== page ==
Then, of course, every neighborhood has the “Mary Poppins” elder. Merrily working in the flower garden, smiles and sweet greetings to one and all…..cookies and candy for the kids….homemade gifts for everyone at Holidays. Frequent invitations to “stop in and have a coffee”…….the welcome plaque, decorated with multi-coloured wild flowers, centered on the front door for all to see.
Both quite near in age, how did they grow to be so different? Many of us, especially as we gather age unto ourselves, are happy to simply label and then ignore that which is uncomfortable or distasteful in our personal scheme of things. We navigate towards the easy, the “happy”, the effortless encounters.
We, too, settle into our own little backyards. Assume the position that we have no further need nor desire to understand, or deal with, that which doesn’t exactly “fit our bill”.
“What could we do about it anyway? Leave the problems up to the young ones, we’ve done our fair share.” Oft quoted sentiments of us in our advanced years.
Not that I have nor advocate a constant need to know all ……..but, at least, with those in close proximity, I want to know a little something of them. I want to be a part of the “village” so to speak, not just an observer. Though not always an accurate assessment, sometimes, “mean” or “good” does not show its true face.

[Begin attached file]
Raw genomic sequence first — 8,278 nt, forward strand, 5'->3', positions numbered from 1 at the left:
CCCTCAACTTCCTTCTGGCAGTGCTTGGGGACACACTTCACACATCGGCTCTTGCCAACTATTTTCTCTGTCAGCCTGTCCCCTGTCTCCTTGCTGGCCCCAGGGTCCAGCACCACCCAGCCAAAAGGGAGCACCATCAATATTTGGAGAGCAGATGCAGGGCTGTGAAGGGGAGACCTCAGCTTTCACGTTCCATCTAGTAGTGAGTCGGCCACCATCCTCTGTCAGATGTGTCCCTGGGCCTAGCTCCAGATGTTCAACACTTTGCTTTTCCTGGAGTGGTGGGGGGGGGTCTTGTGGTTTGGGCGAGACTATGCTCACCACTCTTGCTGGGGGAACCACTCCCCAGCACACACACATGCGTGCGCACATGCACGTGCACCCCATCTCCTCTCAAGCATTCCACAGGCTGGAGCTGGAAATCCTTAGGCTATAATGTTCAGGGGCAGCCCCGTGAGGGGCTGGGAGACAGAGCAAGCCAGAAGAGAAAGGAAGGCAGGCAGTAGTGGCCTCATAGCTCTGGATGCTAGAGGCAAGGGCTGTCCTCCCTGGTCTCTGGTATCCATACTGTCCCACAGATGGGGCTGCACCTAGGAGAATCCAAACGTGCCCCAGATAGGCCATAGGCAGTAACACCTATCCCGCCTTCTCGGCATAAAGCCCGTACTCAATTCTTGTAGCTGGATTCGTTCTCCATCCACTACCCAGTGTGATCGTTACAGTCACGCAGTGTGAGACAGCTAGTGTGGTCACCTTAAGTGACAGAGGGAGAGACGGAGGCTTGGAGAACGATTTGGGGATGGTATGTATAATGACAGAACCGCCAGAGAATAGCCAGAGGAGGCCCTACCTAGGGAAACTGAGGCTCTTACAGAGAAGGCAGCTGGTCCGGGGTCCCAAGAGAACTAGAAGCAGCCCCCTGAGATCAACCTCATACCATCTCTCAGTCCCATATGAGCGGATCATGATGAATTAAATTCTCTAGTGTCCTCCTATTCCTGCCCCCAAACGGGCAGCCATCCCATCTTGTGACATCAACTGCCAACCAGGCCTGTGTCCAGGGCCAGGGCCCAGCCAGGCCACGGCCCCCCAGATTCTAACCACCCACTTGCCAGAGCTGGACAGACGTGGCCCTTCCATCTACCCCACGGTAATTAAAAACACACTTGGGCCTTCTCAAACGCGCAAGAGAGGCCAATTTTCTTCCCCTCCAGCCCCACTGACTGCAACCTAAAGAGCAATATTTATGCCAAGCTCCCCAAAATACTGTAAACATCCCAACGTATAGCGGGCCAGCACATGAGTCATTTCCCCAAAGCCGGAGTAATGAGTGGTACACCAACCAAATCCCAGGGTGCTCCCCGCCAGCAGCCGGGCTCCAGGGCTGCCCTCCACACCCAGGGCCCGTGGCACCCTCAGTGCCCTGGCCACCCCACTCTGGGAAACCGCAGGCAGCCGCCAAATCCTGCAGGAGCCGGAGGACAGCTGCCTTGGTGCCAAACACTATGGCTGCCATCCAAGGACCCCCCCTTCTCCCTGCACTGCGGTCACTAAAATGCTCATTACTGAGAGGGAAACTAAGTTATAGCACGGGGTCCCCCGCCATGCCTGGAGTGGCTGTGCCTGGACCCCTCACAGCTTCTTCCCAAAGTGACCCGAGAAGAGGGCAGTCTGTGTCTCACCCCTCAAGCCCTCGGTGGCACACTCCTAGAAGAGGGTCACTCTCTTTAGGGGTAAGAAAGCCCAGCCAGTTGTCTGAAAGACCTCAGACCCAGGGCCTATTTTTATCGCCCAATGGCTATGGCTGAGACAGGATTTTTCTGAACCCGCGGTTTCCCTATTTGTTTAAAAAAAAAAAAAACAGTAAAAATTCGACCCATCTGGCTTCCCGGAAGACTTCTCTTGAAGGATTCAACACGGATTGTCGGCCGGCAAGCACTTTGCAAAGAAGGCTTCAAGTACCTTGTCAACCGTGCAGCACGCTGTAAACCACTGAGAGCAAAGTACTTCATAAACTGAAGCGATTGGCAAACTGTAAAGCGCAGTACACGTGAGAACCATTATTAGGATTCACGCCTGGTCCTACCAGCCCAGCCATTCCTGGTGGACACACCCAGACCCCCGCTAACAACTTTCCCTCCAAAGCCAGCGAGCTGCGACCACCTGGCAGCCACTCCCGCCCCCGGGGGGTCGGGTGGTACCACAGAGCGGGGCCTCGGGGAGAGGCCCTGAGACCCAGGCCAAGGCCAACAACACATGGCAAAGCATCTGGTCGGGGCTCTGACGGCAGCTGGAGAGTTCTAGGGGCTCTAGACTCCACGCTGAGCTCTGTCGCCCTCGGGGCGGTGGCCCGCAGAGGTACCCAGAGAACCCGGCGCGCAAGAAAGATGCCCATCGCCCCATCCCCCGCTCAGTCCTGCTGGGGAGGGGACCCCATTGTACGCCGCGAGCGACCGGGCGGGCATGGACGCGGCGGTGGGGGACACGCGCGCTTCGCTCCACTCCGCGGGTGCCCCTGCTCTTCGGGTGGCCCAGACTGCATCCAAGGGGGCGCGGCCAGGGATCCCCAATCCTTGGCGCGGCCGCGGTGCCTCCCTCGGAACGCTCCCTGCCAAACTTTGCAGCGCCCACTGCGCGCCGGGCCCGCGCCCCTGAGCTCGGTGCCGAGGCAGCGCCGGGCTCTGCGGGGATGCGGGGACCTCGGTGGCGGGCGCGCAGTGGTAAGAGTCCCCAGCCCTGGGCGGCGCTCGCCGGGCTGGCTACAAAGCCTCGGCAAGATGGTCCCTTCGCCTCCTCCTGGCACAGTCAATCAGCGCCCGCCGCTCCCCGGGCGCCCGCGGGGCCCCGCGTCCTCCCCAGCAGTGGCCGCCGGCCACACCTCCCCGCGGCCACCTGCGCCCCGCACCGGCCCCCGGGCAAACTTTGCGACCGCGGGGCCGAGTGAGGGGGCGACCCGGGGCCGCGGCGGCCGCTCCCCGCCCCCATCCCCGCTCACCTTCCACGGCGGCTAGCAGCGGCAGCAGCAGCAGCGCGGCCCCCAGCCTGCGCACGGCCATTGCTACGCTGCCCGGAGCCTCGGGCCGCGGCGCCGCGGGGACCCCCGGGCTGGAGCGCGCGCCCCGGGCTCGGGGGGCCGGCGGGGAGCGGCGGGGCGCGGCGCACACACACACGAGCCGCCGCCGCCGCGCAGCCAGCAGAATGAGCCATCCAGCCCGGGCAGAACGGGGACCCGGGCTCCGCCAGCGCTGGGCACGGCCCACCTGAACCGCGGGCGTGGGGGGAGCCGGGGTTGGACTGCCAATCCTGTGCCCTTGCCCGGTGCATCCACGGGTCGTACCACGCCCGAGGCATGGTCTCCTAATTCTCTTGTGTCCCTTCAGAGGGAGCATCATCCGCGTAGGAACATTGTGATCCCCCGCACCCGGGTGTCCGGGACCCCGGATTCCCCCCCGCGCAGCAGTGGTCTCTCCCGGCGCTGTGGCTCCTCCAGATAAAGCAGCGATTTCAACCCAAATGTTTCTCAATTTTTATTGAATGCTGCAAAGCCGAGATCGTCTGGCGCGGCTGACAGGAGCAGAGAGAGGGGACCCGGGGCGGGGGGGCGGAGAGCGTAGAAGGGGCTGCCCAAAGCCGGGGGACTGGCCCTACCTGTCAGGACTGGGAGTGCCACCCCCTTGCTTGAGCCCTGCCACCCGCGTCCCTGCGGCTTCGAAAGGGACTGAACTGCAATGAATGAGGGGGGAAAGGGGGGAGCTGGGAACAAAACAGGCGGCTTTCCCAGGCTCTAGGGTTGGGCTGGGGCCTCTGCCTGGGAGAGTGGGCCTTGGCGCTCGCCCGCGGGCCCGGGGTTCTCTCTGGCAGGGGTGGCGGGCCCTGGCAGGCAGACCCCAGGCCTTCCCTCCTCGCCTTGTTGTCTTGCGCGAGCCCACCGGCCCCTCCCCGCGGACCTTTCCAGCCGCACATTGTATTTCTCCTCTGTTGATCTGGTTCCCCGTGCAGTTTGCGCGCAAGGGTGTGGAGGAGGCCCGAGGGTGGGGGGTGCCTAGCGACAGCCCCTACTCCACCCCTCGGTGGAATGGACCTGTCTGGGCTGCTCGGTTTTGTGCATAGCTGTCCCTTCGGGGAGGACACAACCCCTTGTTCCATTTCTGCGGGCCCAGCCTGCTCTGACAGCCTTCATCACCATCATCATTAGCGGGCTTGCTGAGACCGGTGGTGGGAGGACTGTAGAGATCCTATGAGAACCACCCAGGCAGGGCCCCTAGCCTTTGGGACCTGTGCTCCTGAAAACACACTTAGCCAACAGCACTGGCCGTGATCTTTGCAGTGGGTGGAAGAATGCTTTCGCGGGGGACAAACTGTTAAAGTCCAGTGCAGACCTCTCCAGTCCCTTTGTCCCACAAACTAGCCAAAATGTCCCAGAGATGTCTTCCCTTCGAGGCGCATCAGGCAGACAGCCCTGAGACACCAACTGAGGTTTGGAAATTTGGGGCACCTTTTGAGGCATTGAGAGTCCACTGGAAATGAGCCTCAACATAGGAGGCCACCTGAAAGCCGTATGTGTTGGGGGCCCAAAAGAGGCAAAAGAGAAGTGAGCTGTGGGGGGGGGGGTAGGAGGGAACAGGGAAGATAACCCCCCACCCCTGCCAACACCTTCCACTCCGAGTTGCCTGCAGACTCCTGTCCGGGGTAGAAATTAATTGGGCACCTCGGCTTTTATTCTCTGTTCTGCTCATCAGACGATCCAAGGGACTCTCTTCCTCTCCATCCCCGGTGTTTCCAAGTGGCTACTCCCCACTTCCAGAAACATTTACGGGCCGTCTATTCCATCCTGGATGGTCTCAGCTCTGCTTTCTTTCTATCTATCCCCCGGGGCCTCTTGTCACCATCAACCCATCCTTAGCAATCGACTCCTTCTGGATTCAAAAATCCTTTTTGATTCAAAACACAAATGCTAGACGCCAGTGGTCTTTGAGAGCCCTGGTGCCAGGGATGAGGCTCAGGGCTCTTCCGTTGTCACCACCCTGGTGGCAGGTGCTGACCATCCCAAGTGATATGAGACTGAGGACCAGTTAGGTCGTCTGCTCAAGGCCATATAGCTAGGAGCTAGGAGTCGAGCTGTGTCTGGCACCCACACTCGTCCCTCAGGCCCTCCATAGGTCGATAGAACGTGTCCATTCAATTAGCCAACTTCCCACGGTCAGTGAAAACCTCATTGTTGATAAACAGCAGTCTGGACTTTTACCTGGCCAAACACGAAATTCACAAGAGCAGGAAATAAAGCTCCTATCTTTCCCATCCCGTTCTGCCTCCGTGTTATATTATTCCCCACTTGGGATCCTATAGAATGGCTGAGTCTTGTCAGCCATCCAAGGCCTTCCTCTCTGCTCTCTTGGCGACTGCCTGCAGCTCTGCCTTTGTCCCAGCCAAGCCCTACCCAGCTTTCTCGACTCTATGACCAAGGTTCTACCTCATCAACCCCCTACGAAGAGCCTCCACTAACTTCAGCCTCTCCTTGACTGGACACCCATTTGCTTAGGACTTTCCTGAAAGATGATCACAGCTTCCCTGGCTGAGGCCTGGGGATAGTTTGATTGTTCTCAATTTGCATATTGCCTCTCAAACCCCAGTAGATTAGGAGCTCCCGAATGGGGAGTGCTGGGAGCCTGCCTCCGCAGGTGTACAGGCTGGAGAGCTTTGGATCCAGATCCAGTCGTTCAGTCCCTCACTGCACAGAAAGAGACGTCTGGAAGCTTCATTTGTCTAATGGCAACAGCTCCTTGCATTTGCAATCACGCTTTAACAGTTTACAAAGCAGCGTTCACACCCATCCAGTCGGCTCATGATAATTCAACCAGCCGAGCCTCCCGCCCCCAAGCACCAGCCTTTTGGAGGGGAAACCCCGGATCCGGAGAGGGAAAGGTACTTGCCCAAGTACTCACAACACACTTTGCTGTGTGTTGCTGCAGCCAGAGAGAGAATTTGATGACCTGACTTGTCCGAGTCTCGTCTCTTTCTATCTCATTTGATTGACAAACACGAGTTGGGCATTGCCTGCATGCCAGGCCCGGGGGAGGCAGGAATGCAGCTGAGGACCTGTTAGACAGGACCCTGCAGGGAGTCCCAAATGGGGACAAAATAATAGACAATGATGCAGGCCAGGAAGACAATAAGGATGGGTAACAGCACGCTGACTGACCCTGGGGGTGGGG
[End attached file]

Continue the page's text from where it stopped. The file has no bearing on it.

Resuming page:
Some years ago now, two neighbors , very much as described above, captured my interest.
As it turns out, the “meany” had been ostracized by his neighbors as he had” never been married” and “he must be one of those…. you know”.
Fact is, he had been married and had children before moving to this neighborhood. They had died in a horrible car crash and he never recovered from the loss. His initial solitude brought about the gossip, then the labeling, and the eventual bitter attitude of he himself.
And “Mary Poppins”? After her fourth husband seemed to simply disappear off the face of the earth, a bit of digging in those beautiful gardens turned up the skeletons that were definitely NOT in her closet.
So, for me anyway, no matter someone’s initial presentation, I try often to chisel my way below the surface, to get to genuinely know the person, before I choose whether to embrace them or tell them to bug off.
Silly or not, I consider myself a part of this 50’s plus neighborhood, so, if I seem too curious, bear with me, I just wish to be one of the villagers.